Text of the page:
In this triangular tale, Raymond observes the conjugal happiness of Adrián and, his ex-girlfriend Lala, and cannot bear what he sees. He then decides to intervene, in disguise and with an evocative look. Raymond wears a false beard, but even the smallest deceptions can have horrendous side effects. The danger becomes even more intense when Elisa and her daughter Esther interfere in the story, bringing with them fire, anonymous people, abuse, scars and a ridiculous box of poisoned chocolates.
Amor Fou raises questions about our sentimental and political education. Love impassions the voice, and literature departs from the sliding softness of seduction to underline its inherent violence. The gaze of the Marquis of Sade poisons the apples and food of emperors. Perhaps Amor Fou is a wild fairy tale. One of those that are censored so as not to scandalize children, or those adults who prefer to remain in eternal childhood.
«Love as a possibility full of traps, love as pain, as disease and madness. This may be one of Marta Sanz's most painful novels, and that's a lot of pain, even if it's for our own good: because Sanz never causes us harm in vain, the wounds she leaves are a form of lucidity. They have a purpose» —Isaac Rosa.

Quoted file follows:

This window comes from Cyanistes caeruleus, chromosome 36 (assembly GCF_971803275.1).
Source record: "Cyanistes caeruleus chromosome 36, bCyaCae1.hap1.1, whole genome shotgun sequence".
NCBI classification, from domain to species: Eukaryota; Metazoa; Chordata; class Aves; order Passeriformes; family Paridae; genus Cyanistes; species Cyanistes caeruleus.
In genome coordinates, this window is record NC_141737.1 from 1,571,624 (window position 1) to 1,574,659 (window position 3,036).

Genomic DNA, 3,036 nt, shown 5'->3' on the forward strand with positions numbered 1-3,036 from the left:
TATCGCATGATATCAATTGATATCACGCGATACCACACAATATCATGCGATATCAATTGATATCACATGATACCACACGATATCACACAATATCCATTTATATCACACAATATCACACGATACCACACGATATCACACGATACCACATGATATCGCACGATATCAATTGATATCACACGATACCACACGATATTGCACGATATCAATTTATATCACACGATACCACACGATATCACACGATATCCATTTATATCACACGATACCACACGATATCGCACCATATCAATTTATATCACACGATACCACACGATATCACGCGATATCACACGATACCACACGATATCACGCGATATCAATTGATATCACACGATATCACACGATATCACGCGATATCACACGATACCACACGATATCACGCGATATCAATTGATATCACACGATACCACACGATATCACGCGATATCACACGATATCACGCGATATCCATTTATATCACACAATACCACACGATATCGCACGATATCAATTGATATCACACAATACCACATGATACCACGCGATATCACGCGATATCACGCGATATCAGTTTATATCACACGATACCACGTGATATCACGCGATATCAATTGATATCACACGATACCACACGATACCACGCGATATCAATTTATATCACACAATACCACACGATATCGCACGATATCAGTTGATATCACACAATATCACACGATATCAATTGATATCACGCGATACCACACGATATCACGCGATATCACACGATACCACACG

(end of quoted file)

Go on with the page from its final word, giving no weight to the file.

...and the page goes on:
Marta Sanz has a PHD in Spanish Philology. She has published the novels El frío, Lenguas muertas, Los mejores tiempos (Premio Ojo Crítico 2001), Animales domésticos, Susana y los viejos (runner-up for the Nadal Prize in 2006), Lección de anatomía (2008), and in Anagrama, Black, Black, Black, Un buen detective no se casa jamás, Daniela Astor y la caja negra and Farándula (Herralde Novel Prize 2015). She has contributed various short stories to collections and has published El canon de la normalidad, a selection of her own stories. In 2007, she published Metalingüísticos y sentimentales, an anthology of contemporary Spanish poetry and, the same year, she received the Premio Vargas Llosa NH Story Award. She is also the author of the poetry collections Perra mentirosa and Hardcore, both in 2010. She frequently contributes to the Babelia cultural supplement of the El País newspaper.